February 19, 1998 in City

Hmo Leader To Step Down Group Health Northwest Expanded Under Henry Berman’s Direction

By The Spokesman-Review
 

Dr. Henry Berman, the pediatrician who built Group Health Northwest into the largest health maintenance organization in the Inland Northwest, says he’ll retire as president of the HMO next month.

Berman came to Spokane from New York in 1981 and became president of Group Health Northwest five years later.

The 57-year-old administrator said he’s moving on to escape burnout in a business that’s become “far more complicated and wearing than it used to be.”

He has worked in four jobs virtually nonstop since leaving the military 27 years ago.

“I’d like to find out what it feels like not to have to do something for awhile,” Berman said Wednesday.

His last work day will be March 31.

“It’s not a coincidence that baseball season starts on my last day. I already have tickets to a Mariners game soon after that,” Berman said.

Group Health’s membership has soared since the company began in 1977. But recently, the HMO has battled to stay competitive in the cutthroat health services industry.

It has 160,000 members in Eastern Washington and North Idaho, but dropped 30,000 Central Washington customers in December because of high cost overruns, Berman said.

Group Health also decided to lay off about 100 workers - 10 percent of its work force - this year to reduce operating costs.

To keep accounts and attract new ones, Group Health merged with Kaiser Permanente last year. Kaiser is the country’s largest health maintenance organization.

Berman said the merger will make the transition to a new president easier.

“We’re a little better-anchored because of the affiliation. Leaving now won’t be so abrupt,” he said.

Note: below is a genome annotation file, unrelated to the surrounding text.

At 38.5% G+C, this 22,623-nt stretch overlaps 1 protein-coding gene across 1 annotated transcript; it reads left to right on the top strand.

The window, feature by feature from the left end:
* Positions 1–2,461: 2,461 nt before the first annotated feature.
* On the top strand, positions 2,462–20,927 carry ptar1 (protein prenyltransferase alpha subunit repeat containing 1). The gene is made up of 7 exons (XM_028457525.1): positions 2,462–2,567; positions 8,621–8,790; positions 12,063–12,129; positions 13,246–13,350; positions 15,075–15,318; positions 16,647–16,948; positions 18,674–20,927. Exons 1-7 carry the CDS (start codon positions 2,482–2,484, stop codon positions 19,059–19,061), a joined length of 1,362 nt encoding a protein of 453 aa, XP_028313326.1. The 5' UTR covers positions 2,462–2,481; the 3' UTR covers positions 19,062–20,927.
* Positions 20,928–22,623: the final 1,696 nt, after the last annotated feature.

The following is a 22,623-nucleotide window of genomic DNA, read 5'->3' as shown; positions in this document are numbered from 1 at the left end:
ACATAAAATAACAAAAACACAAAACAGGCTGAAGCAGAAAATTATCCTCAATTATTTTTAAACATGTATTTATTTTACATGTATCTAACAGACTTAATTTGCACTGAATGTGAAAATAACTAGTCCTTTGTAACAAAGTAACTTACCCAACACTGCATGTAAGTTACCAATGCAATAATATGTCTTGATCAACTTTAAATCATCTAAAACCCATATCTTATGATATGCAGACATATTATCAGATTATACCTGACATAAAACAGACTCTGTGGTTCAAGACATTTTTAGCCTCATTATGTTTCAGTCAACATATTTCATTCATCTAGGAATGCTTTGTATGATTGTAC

His colleagues give Berman credit for managing a 900-employee business and not losing sight of the human dimensions of health care.

“He has a special talent for understanding all the different areas of health care,” said Joe Legel, chief financial officer at Sacred Heart Medical Center.

“But then Henry also can take into account the different points of view of the many people he works with - the providers, the people who pay the bills, and the people who get the care in the end,” Legel said.

Berman said a health care administrator’s job now demands constant attention to the fast-changing rules and regulations affecting the industry.

“This business is much more complicated than it used to be. With legislative and regulatory challenges, and with managing community concerns for access and costs, it’s become very hard. And very wearing,” he said.

He hasn’t decided what he’ll do after leaving Group Health. He’s told Kaiser officials he’s willing to stay on the job through June 30 if need be.

He and his wife, Louisa Rose, won’t leave Spokane.

“I’ll continue to look for opportunities to improve the quality of health care and services here,” Berman said.

Berman has a psychology degree from Harvard and a medical degree from New York University.

He came to Spokane in 1981 to take the job of medical director of Group Health Northwest. He was promoted to president in 1986.

In 1997, Kaiser named him vice president of its Kaiser/Pacific Northwest group, which includes Group Health Cooperative of Puget Sound. That Seattle based HMO provides services to 480,000 people.

, DataTimes


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